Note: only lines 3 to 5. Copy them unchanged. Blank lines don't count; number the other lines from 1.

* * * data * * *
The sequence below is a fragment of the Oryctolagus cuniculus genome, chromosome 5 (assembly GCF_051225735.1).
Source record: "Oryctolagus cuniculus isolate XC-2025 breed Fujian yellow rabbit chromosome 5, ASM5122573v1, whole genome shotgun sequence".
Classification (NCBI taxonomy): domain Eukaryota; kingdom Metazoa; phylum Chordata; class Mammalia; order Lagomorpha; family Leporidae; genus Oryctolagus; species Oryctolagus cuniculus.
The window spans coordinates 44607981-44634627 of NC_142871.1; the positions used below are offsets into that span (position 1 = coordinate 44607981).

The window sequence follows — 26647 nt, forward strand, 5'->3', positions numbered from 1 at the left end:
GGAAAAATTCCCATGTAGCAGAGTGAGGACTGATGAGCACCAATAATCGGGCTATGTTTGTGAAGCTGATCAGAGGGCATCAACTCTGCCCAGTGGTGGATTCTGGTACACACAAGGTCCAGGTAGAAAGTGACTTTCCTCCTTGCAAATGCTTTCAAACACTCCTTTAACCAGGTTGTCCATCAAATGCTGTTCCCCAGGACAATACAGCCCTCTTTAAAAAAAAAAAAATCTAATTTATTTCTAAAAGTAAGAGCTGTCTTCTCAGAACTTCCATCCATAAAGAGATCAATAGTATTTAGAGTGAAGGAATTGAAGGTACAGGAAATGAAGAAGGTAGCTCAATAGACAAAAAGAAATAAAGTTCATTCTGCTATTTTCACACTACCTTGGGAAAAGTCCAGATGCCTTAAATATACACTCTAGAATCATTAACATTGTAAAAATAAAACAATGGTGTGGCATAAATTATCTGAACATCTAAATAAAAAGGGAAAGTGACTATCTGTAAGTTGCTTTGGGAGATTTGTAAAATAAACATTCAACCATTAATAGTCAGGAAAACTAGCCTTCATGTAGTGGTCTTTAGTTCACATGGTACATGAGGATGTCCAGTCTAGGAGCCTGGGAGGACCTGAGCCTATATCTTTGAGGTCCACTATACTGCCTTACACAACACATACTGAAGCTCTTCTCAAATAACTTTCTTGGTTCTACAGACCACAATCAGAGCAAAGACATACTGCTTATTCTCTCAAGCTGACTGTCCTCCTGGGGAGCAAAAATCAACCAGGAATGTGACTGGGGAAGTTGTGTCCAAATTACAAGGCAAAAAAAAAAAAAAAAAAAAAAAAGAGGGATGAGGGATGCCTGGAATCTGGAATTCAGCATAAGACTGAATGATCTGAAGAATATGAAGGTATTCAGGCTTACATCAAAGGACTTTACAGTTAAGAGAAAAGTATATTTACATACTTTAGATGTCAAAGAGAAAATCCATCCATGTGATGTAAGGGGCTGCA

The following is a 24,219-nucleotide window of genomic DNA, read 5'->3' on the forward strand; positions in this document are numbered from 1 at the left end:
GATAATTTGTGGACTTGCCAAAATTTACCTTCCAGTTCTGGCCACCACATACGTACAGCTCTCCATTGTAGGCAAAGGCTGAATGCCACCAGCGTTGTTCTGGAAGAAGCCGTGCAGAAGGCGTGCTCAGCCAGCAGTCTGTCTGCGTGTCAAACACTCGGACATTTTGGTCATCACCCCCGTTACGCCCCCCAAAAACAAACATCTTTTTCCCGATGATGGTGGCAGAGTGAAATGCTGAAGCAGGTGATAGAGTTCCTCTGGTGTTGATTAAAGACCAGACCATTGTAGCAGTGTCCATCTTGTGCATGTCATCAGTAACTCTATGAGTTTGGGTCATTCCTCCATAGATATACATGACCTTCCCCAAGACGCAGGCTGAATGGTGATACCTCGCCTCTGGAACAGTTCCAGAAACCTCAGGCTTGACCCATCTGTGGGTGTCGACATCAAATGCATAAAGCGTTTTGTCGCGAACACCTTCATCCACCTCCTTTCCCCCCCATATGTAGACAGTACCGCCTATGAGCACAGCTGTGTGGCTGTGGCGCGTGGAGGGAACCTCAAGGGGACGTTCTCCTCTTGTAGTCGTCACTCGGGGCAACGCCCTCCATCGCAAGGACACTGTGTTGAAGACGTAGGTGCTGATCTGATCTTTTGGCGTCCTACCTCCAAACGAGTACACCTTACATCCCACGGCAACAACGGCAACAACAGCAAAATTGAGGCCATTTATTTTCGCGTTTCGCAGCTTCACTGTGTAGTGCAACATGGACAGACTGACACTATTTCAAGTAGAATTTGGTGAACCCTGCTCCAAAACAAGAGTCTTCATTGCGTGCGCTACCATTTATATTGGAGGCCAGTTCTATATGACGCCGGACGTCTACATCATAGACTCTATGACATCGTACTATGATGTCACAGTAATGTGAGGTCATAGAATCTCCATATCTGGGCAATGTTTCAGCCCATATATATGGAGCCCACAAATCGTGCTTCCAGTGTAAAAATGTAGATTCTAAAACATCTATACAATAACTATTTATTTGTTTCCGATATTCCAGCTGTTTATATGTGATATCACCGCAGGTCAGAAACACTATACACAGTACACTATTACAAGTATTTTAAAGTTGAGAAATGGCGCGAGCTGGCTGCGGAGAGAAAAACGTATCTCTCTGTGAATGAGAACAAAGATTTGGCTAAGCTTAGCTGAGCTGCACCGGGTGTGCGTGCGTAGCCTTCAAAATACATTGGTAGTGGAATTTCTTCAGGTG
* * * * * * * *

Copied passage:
Classification (NCBI taxonomy): domain Eukaryota; kingdom Metazoa; phylum Chordata; class Mammalia; order Lagomorpha; family Leporidae; genus Oryctolagus; species Oryctolagus cuniculus.
The window spans coordinates 44607981-44634627 of NC_142871.1; the positions used below are offsets into that span (position 1 = coordinate 44607981).

The window sequence follows — 26647 nt, forward strand, 5'->3', positions numbered from 1 at the left end: